He realizes he’s out of Suboxone and calls Shayla, his neighbor and dealer, who comes over and delivers more. She says it’s “on the house” but Elliot pays her, not wanting to be in her debt. She mentions she tried to find him on Facebook but he says he doesn’t have an account. She offers him some Molly and they end up sleeping together. After, Elliot says that you shouldn’t ever “make decisions when you’re on morphine.”

  • Notes: Outside Elliot’s apartment, there are two signs on the building next door that read “Prime Commercial Space Available - E Realty Corp,” showing again just how large—and insidious—E Corp is. To keep from becoming a Morphine junkie, Elliot limits himself to only 30mg a day. He also checks every pill for purity and has 8mg of Suboxone “for maintenance” in case he goes through withdrawals. In my research, I was unable to find out exactly how that works, but several websites talked about doctors prescribing Suboxone to treat withdrawal from opiates such as morphine. Unclear on the show, it may mean that Elliot is taking them together, or alternating between the morphine and the Suboxone to prevent addiction. The Promises Treatment Center has a lengthly page on Suboxone Maintenance and how their detox program works: they use Suboxone alone for 7-14 days with patients interested in breaking their opiate addiction without suffering acute withdrawal symptoms.

  • Characters: Elliot’s mother is played by Vaishnavi Sharma. Young Elliot is played by Jack Corbin. Shayla is played by Frankie Shaw.

  • Filming Location: According to Untapped Cities, Elliot’s apartment is located at 217 E. Broadway on the Lower East Side. In the background, you can easily spot the distinctive One World Trade Center tower.

  • Quotes: Elliot: “Sometimes I dream of saving the world. Saving everyone from the invisible hand, the one that brands us with an employee badge, the one the forces us to work for them, the one that controls us every day without us knowing it. But I can't stop it. I'm not that special. I'm just anonymous. I'm just alone.”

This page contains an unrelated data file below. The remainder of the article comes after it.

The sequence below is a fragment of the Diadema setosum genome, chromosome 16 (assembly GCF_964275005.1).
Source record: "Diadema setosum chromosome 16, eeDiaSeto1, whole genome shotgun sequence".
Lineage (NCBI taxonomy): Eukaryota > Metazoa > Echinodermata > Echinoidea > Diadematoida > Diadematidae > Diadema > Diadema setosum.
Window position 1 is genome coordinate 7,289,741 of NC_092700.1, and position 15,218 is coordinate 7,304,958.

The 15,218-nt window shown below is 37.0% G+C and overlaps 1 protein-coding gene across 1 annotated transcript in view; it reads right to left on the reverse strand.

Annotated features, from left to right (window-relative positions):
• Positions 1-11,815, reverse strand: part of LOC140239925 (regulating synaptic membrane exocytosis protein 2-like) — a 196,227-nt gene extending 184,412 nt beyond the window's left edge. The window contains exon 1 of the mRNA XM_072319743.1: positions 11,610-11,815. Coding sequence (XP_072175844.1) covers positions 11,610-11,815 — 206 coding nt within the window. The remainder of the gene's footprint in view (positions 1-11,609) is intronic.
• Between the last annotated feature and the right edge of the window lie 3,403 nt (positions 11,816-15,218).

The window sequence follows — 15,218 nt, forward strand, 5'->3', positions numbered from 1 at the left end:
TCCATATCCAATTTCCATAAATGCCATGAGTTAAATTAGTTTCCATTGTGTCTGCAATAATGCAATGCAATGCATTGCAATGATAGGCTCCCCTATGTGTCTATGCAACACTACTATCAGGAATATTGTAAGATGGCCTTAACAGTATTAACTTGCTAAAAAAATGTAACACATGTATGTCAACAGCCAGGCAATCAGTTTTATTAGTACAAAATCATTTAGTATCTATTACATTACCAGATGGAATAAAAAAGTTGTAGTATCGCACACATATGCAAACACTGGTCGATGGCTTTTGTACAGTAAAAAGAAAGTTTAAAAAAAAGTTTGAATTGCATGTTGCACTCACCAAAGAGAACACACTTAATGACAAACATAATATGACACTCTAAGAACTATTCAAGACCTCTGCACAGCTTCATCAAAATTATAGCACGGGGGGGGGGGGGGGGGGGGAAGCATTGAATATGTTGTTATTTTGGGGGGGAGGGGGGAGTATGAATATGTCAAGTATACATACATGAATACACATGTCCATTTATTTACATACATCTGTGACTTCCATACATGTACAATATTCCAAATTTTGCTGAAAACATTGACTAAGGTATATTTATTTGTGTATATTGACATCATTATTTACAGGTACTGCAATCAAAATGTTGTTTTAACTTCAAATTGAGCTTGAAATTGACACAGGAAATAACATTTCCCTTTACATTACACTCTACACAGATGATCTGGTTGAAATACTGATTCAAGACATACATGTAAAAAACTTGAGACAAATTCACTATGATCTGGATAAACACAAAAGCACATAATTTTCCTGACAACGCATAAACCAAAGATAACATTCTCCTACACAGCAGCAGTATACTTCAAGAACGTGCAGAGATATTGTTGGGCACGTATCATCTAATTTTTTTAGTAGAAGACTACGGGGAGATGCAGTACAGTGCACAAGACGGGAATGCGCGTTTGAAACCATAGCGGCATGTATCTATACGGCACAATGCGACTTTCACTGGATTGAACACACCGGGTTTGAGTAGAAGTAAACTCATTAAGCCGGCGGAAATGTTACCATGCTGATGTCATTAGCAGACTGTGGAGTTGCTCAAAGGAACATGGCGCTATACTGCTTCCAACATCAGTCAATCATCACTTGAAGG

• Terminology: Morphine is an addictive opiate. Suboxone is a prescription drug used often to help with withdrawal symptoms or as a less-addictive alternative. Molly is the street name for the psychoactive drug MDMA, more commonly known as ecstasy.

A Dinner Date

Laying next to a naked Shayla, Elliot gets an alert on his phone: Krista, his psychiatrist, is out on a date with Michael Hanson. Elliot dresses and leaves, going to the restaurant. While observing Krista and Hanson, Elliot also spots two “men in black” watching him from a nearby cafe. Hanson and Krista exit the restaurant and Hanson hails a cab. Elliot, pretending to be Hanson, calls the cab company and gets Hanson’s home address. The homeless man appears again and accost the “men in black,” begging for spare change.

At Hanson’s address, Elliot runs into Hanson mistreating his little dog and asks to use his phone, saying he needs to call his mother. Instead, he uses the encounter to get Hanson’s phone number by calling his own number and seeing it come up on the screen. He deletes his outgoing call and hands the phone back, thanking him.